On MLK Day 2017, Whitney Washington and Christine Doza were invited to speak on the WXNA show “Transmissions” about Esoteric, NFC, (intersectional) feminism, racial justice and politics. [Image: Whitney and Christine have their heads as close together as the big headphones they are wearing will allow. Whitney is wearing and black-and-white striped shirt and smiling into the camera. Christine is smiling too but she looks goofy and nervous.]
Page 5: Ariel Bui – no images
As an Asian Female, my flesh has been dangerously defined by society. My “demographic” is largely excluded from media such as television, film, music, and news, except as a token symbol of diversity or an entire genre of pornography – “Asian.” My personhood is often defined by either model minority or hypersexualized stereotypes, constantly threatening my well-being and safety and resulting in a life of constant trauma, coping, and healing from trauma. To give meaning to my suffering, I find refuge in music and community, hoping to help others feel less alone in their own silenced traumas and struggles.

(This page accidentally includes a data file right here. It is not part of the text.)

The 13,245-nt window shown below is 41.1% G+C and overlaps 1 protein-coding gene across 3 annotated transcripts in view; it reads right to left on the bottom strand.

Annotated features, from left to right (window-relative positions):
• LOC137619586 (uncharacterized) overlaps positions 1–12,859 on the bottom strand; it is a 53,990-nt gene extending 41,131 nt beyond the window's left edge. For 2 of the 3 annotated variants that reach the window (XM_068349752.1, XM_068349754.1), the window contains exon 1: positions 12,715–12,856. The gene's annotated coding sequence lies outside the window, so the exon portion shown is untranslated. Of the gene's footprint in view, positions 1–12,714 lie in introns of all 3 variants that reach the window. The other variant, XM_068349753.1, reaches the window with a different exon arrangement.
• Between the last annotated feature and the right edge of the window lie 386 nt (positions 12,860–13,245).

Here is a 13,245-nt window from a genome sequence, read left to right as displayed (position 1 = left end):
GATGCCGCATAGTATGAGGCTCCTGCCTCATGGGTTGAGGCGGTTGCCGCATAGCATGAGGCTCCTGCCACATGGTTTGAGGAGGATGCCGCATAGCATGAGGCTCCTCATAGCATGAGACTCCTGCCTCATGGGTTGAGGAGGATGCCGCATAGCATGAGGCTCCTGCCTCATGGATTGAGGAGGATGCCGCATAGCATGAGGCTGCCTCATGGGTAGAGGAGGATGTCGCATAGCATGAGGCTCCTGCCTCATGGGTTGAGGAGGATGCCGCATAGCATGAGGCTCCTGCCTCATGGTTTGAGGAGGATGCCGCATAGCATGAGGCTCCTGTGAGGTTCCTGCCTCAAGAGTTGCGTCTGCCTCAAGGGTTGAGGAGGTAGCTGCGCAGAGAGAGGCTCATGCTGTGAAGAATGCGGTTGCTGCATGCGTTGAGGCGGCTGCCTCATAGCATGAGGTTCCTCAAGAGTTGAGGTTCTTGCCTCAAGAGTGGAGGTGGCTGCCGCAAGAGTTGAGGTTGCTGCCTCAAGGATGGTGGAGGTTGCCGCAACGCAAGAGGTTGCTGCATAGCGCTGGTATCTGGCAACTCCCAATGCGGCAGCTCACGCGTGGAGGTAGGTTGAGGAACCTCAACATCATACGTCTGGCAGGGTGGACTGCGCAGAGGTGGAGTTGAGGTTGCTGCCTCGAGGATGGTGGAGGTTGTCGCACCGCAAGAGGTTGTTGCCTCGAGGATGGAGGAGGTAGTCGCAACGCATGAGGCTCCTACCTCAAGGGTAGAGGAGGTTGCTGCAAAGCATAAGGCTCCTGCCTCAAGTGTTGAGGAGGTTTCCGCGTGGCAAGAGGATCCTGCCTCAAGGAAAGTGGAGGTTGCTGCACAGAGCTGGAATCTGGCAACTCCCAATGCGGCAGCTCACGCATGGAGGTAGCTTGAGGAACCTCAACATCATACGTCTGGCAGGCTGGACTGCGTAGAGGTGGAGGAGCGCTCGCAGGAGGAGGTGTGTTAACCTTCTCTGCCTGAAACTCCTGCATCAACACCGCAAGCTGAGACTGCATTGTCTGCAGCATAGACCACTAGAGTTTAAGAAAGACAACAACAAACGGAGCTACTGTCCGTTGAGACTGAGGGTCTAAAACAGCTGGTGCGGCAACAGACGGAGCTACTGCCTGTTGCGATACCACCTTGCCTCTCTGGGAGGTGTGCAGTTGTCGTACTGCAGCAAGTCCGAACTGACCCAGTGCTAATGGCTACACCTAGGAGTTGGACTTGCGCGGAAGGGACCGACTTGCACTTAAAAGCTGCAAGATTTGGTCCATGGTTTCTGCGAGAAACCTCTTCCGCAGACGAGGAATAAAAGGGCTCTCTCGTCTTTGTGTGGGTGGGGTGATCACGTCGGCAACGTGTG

Recently I learned that while 1 in 4 women are sexually assaulted [in their lifetimes], 51% of Asian women are. As an eleven-year-old child, I experienced childhood sexual abuse and entered into adolescence with post-traumatic stress and a pattern of re-victimization. Boys would ask me which way my vagina slanted. In middle school, the first boy I had consensual intercourse with immediately objectified me by commenting on how the stereotypes about the “tightness” of Asian bodies was true. At the age of fifteen, I fell prey to a repeat statutory rapist not realizing what I had experienced until adulthood. Into adulthood, I have experienced date rape, intimate partner abuse, and sexual harassment.